I cannot agree with that when the same woman had the opportunity to refuse coitus at some time in her relationship with her male partner whose own reluctance to think about his own accountability while taking part into the ‘bargain’ of recreational sexual intercourse just to get his ‘rocks off’ allows him to walk away without any culpability simply because the woman will decide to terminate the unwanted pregnancy.

            Without his input there would have been no pregnancy.

            How inconvenient it must be for the woman to grow another human who wishes to be doing otherwise, but how sad and just plain wrong it is for the terminated child who does not get a say in it.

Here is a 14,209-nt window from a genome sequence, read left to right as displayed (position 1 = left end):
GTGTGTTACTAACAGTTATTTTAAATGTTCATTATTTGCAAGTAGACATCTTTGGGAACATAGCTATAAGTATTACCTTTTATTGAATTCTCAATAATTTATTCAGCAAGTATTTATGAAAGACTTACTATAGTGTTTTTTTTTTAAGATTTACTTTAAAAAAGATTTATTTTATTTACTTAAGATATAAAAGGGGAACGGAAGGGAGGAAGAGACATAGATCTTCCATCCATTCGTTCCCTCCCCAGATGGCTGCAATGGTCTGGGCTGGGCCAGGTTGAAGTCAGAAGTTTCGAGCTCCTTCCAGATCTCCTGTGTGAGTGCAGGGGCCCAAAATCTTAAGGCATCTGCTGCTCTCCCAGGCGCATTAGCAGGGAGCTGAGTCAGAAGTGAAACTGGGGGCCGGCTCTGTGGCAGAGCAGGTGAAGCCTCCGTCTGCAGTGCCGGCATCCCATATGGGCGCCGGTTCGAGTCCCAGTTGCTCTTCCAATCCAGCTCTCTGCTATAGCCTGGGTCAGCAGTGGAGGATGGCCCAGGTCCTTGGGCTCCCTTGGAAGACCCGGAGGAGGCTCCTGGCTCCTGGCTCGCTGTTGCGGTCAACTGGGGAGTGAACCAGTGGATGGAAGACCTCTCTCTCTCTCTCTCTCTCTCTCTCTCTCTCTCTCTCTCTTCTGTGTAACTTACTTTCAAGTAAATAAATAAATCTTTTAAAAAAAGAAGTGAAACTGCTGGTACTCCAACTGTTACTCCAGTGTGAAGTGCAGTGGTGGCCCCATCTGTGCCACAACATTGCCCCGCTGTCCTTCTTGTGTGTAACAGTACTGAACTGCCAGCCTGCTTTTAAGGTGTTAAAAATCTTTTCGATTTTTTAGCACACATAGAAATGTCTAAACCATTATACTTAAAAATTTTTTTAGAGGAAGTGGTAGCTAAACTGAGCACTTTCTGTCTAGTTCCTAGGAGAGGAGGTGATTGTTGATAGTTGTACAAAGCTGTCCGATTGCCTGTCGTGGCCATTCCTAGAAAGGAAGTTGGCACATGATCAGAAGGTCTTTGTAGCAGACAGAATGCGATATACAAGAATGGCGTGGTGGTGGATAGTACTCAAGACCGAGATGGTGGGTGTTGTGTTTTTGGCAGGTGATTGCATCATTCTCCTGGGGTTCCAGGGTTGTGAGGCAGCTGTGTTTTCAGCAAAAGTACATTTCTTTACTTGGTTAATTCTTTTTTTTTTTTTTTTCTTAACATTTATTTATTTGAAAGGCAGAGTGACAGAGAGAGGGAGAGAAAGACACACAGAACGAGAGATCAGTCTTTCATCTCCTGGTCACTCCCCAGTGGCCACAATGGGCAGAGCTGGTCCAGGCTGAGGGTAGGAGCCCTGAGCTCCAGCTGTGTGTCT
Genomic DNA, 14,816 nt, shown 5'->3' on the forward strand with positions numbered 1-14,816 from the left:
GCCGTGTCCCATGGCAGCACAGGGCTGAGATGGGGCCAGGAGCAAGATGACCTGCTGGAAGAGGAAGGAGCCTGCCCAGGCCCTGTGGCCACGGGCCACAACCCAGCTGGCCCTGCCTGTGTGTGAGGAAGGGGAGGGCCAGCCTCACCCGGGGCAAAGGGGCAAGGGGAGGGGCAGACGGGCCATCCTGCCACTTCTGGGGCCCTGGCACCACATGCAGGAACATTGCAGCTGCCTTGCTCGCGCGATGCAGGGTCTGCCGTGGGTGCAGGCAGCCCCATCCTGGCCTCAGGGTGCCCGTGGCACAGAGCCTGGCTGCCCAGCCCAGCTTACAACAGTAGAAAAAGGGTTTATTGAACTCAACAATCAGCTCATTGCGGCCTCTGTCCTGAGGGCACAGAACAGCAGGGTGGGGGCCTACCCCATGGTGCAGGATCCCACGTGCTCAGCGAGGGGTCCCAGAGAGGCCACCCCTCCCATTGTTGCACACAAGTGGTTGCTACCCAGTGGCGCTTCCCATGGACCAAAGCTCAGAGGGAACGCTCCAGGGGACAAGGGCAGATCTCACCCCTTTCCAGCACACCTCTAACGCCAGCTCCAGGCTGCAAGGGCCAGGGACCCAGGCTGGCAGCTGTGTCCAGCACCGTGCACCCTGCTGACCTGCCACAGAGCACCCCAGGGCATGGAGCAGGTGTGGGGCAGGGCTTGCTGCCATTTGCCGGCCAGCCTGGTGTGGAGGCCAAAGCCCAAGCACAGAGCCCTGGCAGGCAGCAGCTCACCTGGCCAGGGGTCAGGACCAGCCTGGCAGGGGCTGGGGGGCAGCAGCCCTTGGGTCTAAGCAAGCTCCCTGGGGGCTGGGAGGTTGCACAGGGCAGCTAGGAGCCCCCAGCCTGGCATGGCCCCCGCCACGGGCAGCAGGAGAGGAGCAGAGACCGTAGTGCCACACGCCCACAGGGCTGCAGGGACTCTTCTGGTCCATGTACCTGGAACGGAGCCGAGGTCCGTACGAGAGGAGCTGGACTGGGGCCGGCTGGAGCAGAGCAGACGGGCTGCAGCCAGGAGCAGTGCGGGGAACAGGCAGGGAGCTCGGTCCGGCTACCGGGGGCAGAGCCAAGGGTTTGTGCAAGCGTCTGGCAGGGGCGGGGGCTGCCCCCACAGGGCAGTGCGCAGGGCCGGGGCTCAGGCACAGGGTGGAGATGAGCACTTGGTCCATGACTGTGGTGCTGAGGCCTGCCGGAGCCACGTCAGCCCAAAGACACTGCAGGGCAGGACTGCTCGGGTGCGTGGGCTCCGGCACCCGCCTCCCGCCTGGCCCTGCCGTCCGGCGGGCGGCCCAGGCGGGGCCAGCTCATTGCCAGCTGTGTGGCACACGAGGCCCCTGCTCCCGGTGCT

And all because she failed to say No! And whether one is religious or not, the termination of what could be another human life cheapens us all as a species.

            The 1960s will be looked back on as the time that put the West on the downhill path to whatever awaits us all in the not too distant future.

          • It has been calculated that in Shakespeare’s day, when this was a more “Christian” country than now, up to 40% of women were pregnant on their wedding day, contraception being rare. How many would have married the father otherwise? Tout ca change…

            Oh Nemesis, if only everyone could be as free of human weaknesses as you.